[8]

Iris Xie: While Ava Max tries to fake meaningfulness with “So Am I” and Julia Michaels and Selena Gomez are insincere about their experiences with “Anxiety” — Charly Bliss actually does the work of making art that communicates what it is like to recover from the dark, twisted anxiety of people pleasing, while dropping a latticework of references to that lived experience. When Eva Hendricks snarls “desecrated and complacent,” when she rises in elation with about being a “sentimental, anxious kid,” I wince in recognition. How have my own experiences of being mistreated, combined with overthinking and settling for crumbs, created maladaptive coping mechanisms where I people pleased and operated from my insecurities? The past few months have been full of being honest with myself on new levels — I realized that absolutely no one in my current life wants me to be at capacity at all, and they are all rooting for my genuine happiness. Amazingly, “Capacity” embodies a significant part of that experience. Amongst fuzzed guitars and vibrant chimes that oscillate between warmth, danger, and concern, the pre-chorus is electrifying in its construction: “Sever every microscopic atom of connection to / “I can barely keep myself afloat when I’m not saving you.” The melody’s quiet, stirring confidence repeats itself in the hook, “I’m at capacity, I’m spilling out of me / It’s got nothing to do with me.” When Hendricks sings this, it is with a searing mix of joy, resignation, and defiance, and is reminiscent of being high on hope, as seen in Grimes’ “Artangels” and Perfume’s “Fushizen Na Girl.” When I sing along to the hook, and I hear that little thunderclap of drums that affirm the shaking epiphany, I feel simultaneously elated and “god, fuck it, why was it like this?” But it’s okay. Releasing old survival mechanisms that no longer serve me, with the help of therapy and support networks, has helped me understand an important truth. I no longer need to embody old roles that use overextended selflessness as false ways of receiving the self-love that truly, only I can give myself. Therefore, “Capacity” represents the sunniness rising from a relentless miasma, and the work it takes to figure out what your true capacity is.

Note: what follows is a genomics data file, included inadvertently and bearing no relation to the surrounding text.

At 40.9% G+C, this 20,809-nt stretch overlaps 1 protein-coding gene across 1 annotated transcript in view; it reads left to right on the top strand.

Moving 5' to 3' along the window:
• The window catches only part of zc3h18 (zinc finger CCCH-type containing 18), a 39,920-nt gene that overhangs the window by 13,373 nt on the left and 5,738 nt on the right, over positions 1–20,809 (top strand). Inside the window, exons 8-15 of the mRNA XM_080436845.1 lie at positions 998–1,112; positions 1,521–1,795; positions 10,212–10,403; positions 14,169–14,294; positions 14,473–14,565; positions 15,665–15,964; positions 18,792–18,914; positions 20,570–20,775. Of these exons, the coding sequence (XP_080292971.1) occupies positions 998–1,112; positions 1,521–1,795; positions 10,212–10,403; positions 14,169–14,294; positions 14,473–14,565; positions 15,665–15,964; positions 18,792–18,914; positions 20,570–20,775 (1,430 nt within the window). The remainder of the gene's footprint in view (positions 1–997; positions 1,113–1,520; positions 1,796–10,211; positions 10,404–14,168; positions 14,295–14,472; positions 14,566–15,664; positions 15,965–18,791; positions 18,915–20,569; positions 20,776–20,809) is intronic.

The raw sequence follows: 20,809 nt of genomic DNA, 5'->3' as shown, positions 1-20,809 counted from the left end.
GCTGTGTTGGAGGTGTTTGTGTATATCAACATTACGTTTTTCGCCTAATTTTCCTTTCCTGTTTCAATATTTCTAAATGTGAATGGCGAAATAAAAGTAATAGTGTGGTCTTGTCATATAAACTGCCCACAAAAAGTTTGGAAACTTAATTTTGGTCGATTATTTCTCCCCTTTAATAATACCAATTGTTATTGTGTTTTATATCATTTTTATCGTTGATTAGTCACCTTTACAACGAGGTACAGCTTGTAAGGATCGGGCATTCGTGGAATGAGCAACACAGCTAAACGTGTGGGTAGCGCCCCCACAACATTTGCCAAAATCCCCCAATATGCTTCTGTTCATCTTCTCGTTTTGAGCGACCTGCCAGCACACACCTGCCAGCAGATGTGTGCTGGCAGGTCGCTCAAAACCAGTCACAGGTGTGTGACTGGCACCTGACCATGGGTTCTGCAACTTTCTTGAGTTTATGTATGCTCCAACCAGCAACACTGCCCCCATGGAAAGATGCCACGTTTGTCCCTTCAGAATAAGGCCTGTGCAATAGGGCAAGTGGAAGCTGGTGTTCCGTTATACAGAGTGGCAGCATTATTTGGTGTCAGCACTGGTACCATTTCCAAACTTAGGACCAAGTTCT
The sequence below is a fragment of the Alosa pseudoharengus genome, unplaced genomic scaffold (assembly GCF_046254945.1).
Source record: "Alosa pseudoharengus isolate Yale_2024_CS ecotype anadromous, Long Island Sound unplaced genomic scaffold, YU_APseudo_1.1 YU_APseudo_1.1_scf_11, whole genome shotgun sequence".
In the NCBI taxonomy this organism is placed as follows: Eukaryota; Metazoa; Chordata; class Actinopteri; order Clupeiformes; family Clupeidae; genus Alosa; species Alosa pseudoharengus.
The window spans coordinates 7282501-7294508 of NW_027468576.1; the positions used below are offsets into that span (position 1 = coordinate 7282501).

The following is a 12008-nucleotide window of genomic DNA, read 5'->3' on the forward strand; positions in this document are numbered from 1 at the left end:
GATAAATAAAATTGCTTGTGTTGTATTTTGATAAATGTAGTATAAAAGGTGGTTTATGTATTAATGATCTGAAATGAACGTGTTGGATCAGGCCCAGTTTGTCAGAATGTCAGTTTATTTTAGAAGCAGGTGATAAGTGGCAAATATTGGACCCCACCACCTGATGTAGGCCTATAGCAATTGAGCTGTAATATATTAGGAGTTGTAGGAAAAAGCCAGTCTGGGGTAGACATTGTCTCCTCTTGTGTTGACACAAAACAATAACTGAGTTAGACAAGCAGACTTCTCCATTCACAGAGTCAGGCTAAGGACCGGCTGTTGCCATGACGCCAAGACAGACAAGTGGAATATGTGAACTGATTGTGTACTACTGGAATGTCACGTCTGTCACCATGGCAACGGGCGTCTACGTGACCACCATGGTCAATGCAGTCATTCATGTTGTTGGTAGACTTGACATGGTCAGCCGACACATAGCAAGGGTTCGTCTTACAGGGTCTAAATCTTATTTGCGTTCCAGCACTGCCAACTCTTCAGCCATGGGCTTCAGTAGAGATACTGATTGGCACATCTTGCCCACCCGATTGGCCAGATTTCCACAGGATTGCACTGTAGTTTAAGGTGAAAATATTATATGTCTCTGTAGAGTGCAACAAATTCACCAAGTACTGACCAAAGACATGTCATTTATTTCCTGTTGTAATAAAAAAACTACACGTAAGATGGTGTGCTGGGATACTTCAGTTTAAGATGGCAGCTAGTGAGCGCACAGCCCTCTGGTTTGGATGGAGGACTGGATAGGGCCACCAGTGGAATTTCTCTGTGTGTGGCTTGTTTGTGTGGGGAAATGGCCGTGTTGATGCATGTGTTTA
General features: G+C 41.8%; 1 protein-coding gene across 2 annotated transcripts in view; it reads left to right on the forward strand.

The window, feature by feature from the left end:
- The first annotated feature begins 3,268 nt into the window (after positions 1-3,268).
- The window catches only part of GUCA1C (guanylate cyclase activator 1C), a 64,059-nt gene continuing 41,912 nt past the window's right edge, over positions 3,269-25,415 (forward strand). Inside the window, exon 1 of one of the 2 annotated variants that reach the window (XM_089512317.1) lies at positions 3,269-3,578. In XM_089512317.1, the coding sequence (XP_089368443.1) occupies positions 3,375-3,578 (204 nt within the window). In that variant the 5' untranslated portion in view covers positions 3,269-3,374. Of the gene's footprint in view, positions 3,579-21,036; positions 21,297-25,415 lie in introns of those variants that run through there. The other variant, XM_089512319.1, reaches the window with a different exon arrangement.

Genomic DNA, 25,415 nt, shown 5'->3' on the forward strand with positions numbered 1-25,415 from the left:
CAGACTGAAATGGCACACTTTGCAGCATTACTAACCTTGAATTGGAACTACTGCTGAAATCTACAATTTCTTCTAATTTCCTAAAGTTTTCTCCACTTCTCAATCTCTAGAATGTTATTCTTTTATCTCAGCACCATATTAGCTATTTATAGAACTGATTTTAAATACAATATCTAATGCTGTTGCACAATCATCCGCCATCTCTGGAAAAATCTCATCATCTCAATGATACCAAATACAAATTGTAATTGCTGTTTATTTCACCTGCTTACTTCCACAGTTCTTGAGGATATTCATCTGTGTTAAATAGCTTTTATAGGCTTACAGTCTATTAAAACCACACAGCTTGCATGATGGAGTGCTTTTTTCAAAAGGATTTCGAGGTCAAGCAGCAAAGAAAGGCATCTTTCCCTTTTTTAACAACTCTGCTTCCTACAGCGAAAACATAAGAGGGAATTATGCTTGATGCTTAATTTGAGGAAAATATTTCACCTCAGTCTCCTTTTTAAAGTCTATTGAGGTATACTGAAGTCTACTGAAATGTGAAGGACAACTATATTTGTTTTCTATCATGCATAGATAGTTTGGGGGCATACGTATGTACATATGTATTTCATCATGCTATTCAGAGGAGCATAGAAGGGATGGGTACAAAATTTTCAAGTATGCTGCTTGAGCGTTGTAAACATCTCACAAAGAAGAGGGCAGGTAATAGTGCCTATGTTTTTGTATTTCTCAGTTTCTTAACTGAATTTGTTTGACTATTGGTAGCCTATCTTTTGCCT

[8]

Vikram Joseph: Living one’s best life is a phrase that a few of us might have used on occasion over the last couple of years – probably with a sense of humorous detachment, but also, almost certainly, with a kind of low-key reverence for the concept, which is, surely, the absolute platonic ideal of existence, right? It’s easily confused, by me at least, with doing as many things as possible all at once; trying to keep myself and everyone else happy and to find comfort in the happy exhaustion of filling almost every evening and weekend with plans, and yet never shaking off the sensation that I’m still not doing enough, not meeting enough people, not living well enough. Fortunate, then, that I’ve been blessed in recent weeks with two extremely relatable songs on the subject – Alex Lahey’s excellent “Don’t Be So Hard On Yourself”, and this (even better) Charly Bliss single. Transitioning from the salt-spray power-pop of their debut album to rich bubblegum pop, it’s a hooky, summery self-care anthem cushioned by dense, foamy pillows of synths. And it culminates in a spectacular two-chord (it’s rare to hear the old I-IV sound so climactic, or so well-earned) middle eight which must be the most ecstatic-sounding bonfire of anxieties I’ve heard in ages. “I was raised an East Coast witch / like doing nothing’s sacrilegious / triple overtime ambitious / sometimes nothing is delicious,” Eva Hendricks sings in her wonderful, weightless helium howl, that last line sounding like a revelation. Maybe 2019 is the year of doing less! Probably not, though.
[9]

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One Response to “Charly Bliss – Capacity”

  1. Damn, the closing 1-2-3 punch here is phenomenal.